Despite the joyful atmosphere on the hill, now it was the “must come down” part of the trek. And, unfortunately, we had a long way to go. Much like our plunge from Thorung La to Muktinath, we’d be jumping a couple of thousand metres downwards. : 2123 in all, over the course of the afternoon.

We set off on the knee-punishing escapade, and after only an hour, started our heavy regimen of taking breaks, which would invariably coincide with Nepalese going uphill doing things like this:

COOLPIX S2800481I was standing comfortably on a cushiony insole and one inch of rubber below that. Now notice what they’re wearing on their feet.

It was amazing.

We carried on with our knee grind downhill by ourselves, as Thakur, worn down not by the walk so much as our slowness, walked ahead at a pace that he could bear. With all our stopping, it’s fair to say we didn’t even register a pace, but more a series of false starts. Go for five, stop for 10. Go for five, stop for 15.

Our rest time increased as the sun came out and we scrambled for shade wherever it was hiding. During one shade break, we noticed something even crazier than someone carrying chickens on their back uphill in the punishing sun with sandals on their feet: an American family walking uphill with a 6 year old and 4 year old.

Currently they were managing a meltdown with their youngest daughter who was sitting down, head in her hands saying:

“I’m hungry! I’m hungry! How much farther?!!”.

I couldn’t believe it: parents had the patience and stamina to do this with kids who, because of their small legs, were in their own predicament as they would not quite be able to make it up each step without jumping a little.

As we both sat there, not really believing our eyes the mother asked us: “Do you know how much farther it is to a restaurant up hill?”.

It was at least an hour, and maybe more depending on how slow they were going. But I couldn’t tell them the truth. Everyone looked so wasted and worn out, I said:

“Not too far. Maybe half an hour?”. A white lie, granted, but I thought it might offer some element of hope.

After that moment, as we passed this Swiss Family Robinson on our way down, I’d never felt better about our prospects of being able to finish. But first we broke for lunch: eating massive amounts of dhal bhat, which Rose and I realized would probably be the last lentil we’d see for a while: as we’d both been having steady dreams of devouring ribs, steaks, chickens, and all manner of other beast.

Donkeys, however, were not on the list. While we neared the end of the trek, we saw a pack of them coming downstairs:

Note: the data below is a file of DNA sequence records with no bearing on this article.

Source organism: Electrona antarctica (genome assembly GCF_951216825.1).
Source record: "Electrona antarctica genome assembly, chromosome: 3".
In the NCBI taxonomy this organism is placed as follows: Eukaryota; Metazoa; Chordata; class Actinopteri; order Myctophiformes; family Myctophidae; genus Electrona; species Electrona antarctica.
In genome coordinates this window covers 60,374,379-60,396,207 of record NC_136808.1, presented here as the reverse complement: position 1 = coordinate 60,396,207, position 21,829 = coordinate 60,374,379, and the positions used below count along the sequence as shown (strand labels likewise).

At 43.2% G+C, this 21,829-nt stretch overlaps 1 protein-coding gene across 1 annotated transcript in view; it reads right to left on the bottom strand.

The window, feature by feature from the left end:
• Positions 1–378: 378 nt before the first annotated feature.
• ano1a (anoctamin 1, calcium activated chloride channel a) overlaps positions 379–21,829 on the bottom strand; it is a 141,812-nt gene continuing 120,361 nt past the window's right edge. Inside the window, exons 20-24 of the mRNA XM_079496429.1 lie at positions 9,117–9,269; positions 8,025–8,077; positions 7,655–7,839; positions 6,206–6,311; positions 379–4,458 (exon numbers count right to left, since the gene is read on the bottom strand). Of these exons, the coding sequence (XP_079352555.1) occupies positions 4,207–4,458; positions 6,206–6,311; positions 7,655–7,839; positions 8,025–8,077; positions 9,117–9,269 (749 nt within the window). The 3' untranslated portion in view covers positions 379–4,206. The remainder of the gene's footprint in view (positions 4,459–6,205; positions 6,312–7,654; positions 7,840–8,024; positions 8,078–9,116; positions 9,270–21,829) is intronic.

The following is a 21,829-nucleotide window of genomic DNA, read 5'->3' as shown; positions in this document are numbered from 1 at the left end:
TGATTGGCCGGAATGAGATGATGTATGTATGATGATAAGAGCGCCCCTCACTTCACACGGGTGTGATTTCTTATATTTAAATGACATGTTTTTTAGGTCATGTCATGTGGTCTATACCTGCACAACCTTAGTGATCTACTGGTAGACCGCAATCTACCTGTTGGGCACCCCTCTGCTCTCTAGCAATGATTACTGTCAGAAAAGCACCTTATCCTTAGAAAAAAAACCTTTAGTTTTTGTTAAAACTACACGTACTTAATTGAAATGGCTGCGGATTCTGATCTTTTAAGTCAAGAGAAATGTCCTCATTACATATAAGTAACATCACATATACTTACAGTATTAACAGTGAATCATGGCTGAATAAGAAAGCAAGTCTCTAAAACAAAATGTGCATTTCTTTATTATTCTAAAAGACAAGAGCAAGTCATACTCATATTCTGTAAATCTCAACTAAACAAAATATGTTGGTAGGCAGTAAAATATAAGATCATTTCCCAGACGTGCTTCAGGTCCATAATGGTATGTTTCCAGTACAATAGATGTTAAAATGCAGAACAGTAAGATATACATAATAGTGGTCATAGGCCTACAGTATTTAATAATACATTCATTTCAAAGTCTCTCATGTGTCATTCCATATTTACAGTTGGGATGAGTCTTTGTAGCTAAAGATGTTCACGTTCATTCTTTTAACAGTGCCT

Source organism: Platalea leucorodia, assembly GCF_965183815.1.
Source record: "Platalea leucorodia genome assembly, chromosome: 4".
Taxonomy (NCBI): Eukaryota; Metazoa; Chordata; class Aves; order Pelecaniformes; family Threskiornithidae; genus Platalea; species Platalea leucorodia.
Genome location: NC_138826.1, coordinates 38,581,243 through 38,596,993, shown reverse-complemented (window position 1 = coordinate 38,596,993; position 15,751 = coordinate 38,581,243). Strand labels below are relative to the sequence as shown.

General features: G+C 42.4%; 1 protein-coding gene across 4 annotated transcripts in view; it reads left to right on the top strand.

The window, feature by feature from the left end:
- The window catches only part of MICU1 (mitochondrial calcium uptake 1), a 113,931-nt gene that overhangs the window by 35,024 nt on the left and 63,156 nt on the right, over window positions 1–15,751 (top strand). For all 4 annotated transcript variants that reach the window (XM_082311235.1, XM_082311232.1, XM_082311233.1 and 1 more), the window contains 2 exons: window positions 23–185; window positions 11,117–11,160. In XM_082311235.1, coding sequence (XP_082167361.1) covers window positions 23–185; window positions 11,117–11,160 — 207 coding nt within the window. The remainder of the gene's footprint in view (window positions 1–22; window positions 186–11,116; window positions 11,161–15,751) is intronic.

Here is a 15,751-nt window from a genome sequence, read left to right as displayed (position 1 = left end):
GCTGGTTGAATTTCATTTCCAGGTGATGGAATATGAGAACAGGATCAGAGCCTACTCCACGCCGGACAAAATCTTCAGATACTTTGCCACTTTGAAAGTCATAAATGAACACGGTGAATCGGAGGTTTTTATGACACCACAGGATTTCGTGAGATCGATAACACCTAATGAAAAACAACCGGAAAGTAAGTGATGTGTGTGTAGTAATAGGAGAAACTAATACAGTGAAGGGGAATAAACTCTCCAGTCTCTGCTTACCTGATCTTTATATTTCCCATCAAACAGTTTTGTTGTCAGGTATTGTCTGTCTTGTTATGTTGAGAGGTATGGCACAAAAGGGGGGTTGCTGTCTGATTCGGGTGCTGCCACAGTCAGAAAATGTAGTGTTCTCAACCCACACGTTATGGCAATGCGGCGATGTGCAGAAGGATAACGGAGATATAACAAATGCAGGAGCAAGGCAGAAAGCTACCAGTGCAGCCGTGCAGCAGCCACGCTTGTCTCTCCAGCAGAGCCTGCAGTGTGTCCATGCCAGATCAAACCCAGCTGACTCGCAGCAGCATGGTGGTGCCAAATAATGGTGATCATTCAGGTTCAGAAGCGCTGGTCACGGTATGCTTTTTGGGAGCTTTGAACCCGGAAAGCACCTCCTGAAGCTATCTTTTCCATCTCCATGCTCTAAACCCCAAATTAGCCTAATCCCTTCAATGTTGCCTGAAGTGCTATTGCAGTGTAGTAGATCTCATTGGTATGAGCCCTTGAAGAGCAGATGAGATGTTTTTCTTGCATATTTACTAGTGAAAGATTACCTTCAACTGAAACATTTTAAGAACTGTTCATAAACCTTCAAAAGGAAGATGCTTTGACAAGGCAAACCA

COOLPIX S2800482As they trotted past, we both noticed one donkey with an open wound on its belly where the strap was attached (not the one above). The rubbing of the strap had broken the donkey’s skin, which was awful to see, and worse was imagining the donkey having to carry on in pain. While it was nice to think the donkey would be relieved of duty, it was unlikely given their value to traders: so was probably more realistic to hope the trader would patch him up enough to make his walk a little easier.

It was not the first or last injured animal we saw in Nepal or elsewhere in other countries in Southeast Asia. Where many people are living hand-to-mouth, and are themselves in bad health, it’s understandable that animal welfare is obviously going to be much lower down the list of concerns. However, it was still hard to see animals limping or nursing another injury.

And yet there are NGOs devoted entirely to street animals in Southeast Asian countries. While it’s a nice thought, I also find it pretty baffling. I love animals, but here’s a developing country where humans have shortened life expectancy, and you want to improve the quality of life for a street dog?

This was made even stranger by sights in Indonesia and India where, as a show of wealth and status, some residents wandered around with dogs on a leash as pets while, on the same sidewalk, street dogs scurried past them.

Okay, enough of that there eh. We have a trek to finish.

And it did in stages. First it started with a sign Rose and I passed on the route:

COOLPIX S2800484Then the final stage, two hours later. Here was the finish line, festooned with prayer flags.

COOLPIX S2800485Once across, we got in a taxi waiting for us, and sat stunned from the realization that we didn’t have to walk anymore.

20 days, 1000s of calories burned, and one patchy beard that looks like it belongs on a 15year old:

IMG_3512We were done. Ca suffit.

Au revoir.